TWA Hotel opens in JFK Airport's Eero Saarinen–designed landmark
Airport hotels aren’t typically buildings to be praised. But one that’s attached to and helps revive a formerly untouchable, mid-century icon is automatically admirable. The new TWA Hotel is a seven-story split structure that humbly perches behind Eero Saarinen’s Jet Age landmark, the TWA Flight Center, at New York's John F. Kennedy Airport. Designed by Brooklyn-based firm Lubrano Ciavarra Architects, the glass-clad building features 512 rooms, a rooftop infinity pool, and a 10,000-square-foot observation deck that looks out over incoming international flights in Jamaica Bay. It’s these things and more that have allowed the revered terminal to reopen as the hotel’s lobby and reception after being closed to the public for over 18 years. Read the full story on our new interiors site aninteriormag.com.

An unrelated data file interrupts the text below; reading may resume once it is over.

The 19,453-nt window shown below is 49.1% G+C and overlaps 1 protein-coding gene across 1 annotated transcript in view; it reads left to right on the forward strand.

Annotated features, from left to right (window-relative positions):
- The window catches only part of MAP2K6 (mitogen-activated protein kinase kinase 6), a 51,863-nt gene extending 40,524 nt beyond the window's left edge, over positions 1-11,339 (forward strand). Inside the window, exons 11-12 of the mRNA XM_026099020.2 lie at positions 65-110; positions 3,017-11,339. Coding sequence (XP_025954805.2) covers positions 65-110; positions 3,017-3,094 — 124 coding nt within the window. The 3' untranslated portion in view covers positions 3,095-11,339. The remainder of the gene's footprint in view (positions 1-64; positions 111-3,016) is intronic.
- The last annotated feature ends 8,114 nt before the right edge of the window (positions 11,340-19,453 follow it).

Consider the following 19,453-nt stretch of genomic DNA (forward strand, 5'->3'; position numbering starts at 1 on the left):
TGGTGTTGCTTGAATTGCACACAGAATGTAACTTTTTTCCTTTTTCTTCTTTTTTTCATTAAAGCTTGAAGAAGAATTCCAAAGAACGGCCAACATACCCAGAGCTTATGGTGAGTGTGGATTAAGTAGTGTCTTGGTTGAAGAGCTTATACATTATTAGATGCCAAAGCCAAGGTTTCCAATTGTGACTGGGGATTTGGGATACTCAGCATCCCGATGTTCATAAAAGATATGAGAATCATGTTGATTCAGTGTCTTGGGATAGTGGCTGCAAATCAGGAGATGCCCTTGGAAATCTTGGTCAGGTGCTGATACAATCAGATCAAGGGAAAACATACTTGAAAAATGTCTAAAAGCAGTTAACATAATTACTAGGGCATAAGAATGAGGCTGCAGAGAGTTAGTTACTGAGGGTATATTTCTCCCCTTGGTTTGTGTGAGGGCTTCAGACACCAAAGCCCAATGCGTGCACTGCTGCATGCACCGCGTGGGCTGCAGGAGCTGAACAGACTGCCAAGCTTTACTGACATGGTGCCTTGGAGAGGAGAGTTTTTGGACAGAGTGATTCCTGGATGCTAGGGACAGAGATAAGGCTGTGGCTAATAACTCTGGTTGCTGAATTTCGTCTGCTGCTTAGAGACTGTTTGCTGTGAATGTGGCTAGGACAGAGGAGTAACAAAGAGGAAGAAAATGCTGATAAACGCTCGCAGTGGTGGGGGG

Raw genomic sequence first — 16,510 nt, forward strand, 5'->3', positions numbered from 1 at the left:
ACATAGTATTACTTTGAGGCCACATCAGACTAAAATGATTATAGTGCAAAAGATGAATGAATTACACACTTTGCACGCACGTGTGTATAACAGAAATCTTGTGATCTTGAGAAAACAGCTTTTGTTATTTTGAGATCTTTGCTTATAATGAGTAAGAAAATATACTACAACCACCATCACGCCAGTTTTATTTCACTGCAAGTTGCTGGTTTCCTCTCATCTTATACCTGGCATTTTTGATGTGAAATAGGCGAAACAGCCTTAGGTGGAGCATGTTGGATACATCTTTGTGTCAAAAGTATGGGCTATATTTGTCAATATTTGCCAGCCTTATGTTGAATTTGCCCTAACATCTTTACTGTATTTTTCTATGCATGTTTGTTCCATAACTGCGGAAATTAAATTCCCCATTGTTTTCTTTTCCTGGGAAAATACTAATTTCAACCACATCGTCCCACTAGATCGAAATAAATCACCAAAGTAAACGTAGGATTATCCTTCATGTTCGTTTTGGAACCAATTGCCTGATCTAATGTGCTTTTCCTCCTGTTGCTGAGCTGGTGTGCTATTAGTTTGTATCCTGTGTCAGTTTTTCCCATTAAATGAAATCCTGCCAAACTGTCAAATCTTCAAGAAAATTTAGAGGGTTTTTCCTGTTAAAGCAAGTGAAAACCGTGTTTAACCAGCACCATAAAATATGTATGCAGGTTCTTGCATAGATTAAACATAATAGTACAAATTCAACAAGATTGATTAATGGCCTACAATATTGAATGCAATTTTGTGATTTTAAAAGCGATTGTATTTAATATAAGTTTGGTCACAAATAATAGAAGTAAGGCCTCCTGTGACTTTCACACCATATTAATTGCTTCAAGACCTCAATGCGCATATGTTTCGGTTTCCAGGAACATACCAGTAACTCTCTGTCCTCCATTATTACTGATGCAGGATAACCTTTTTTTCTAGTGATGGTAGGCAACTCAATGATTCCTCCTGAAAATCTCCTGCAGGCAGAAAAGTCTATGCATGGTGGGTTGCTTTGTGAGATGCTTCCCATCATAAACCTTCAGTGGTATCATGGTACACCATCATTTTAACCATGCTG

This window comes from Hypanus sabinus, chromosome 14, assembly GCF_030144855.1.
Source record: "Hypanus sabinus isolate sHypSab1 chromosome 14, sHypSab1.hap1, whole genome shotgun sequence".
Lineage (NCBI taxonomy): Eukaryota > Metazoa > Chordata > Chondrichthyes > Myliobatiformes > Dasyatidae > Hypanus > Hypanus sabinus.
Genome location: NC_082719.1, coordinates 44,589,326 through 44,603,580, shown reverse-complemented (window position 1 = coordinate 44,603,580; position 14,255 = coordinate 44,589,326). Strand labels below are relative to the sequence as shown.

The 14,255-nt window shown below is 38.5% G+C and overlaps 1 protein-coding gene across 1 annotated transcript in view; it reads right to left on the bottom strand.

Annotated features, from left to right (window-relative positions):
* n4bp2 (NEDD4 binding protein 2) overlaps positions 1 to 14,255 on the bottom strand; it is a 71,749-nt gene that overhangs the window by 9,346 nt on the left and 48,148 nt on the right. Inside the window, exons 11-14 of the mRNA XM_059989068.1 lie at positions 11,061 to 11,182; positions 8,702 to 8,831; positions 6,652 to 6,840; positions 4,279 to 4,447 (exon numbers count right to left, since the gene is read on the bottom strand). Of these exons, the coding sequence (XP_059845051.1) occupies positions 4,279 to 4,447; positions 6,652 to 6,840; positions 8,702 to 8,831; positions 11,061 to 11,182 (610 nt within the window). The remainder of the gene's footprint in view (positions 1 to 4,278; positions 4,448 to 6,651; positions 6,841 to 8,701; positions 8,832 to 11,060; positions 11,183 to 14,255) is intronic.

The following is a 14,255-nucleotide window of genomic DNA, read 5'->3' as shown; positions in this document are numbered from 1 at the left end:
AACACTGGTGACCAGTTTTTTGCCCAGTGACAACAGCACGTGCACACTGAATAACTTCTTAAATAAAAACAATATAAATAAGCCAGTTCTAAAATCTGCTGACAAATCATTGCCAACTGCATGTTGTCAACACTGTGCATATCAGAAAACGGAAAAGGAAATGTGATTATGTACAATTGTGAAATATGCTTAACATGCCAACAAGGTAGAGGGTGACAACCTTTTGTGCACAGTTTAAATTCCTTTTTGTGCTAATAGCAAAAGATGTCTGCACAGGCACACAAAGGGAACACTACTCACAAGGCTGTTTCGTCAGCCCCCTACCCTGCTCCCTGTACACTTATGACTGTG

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Playing House

Startup wants to automate the home design process